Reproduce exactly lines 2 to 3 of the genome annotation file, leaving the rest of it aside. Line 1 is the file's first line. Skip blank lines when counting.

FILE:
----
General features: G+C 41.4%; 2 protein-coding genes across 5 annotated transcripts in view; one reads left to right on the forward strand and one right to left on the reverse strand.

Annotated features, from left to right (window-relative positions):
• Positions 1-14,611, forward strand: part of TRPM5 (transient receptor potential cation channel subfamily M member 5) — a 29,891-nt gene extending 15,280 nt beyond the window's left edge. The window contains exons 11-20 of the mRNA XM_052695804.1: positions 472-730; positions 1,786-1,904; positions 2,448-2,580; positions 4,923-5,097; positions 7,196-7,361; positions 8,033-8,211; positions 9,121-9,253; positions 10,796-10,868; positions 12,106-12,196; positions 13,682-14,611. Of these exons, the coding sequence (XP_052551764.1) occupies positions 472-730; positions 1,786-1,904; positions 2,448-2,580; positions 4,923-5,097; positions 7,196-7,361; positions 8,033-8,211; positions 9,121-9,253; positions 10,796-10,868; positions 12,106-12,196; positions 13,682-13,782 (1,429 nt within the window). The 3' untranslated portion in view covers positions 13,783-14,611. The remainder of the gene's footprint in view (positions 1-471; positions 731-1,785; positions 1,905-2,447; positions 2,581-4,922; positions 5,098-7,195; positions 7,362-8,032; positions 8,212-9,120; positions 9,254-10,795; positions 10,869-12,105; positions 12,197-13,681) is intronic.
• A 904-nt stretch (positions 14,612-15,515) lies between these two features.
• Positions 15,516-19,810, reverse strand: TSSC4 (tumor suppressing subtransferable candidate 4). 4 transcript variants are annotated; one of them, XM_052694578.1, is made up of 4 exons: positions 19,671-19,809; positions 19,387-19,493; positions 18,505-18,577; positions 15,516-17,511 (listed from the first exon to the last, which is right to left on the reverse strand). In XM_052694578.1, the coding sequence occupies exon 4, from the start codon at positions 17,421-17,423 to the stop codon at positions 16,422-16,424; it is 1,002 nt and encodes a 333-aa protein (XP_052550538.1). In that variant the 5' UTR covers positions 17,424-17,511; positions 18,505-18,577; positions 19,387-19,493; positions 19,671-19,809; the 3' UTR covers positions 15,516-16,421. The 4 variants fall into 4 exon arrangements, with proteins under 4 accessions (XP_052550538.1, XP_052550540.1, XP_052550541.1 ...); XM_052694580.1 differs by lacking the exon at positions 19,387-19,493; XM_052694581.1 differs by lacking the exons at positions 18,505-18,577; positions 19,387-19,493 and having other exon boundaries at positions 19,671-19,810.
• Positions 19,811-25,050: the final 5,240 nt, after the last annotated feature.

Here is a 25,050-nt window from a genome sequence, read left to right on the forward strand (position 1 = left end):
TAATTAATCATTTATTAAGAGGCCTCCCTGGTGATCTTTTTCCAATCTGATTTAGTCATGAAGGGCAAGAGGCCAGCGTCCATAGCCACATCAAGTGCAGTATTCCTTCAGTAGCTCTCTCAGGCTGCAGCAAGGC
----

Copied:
Annotated features, from left to right (window-relative positions):
• Positions 1-14,611, forward strand: part of TRPM5 (transient receptor potential cation channel subfamily M member 5) — a 29,891-nt gene extending 15,280 nt beyond the window's left edge. The window contains exons 11-20 of the mRNA XM_052695804.1: positions 472-730; positions 1,786-1,904; positions 2,448-2,580; positions 4,923-5,097; positions 7,196-7,361; positions 8,033-8,211; positions 9,121-9,253; positions 10,796-10,868; positions 12,106-12,196; positions 13,682-14,611. Of these exons, the coding sequence (XP_052551764.1) occupies positions 472-730; positions 1,786-1,904; positions 2,448-2,580; positions 4,923-5,097; positions 7,196-7,361; positions 8,033-8,211; positions 9,121-9,253; positions 10,796-10,868; positions 12,106-12,196; positions 13,682-13,782 (1,429 nt within the window). The 3' untranslated portion in view covers positions 13,783-14,611. The remainder of the gene's footprint in view (positions 1-471; positions 731-1,785; positions 1,905-2,447; positions 2,581-4,922; positions 5,098-7,195; positions 7,362-8,032; positions 8,212-9,120; positions 9,254-10,795; positions 10,869-12,105; positions 12,197-13,681) is intronic.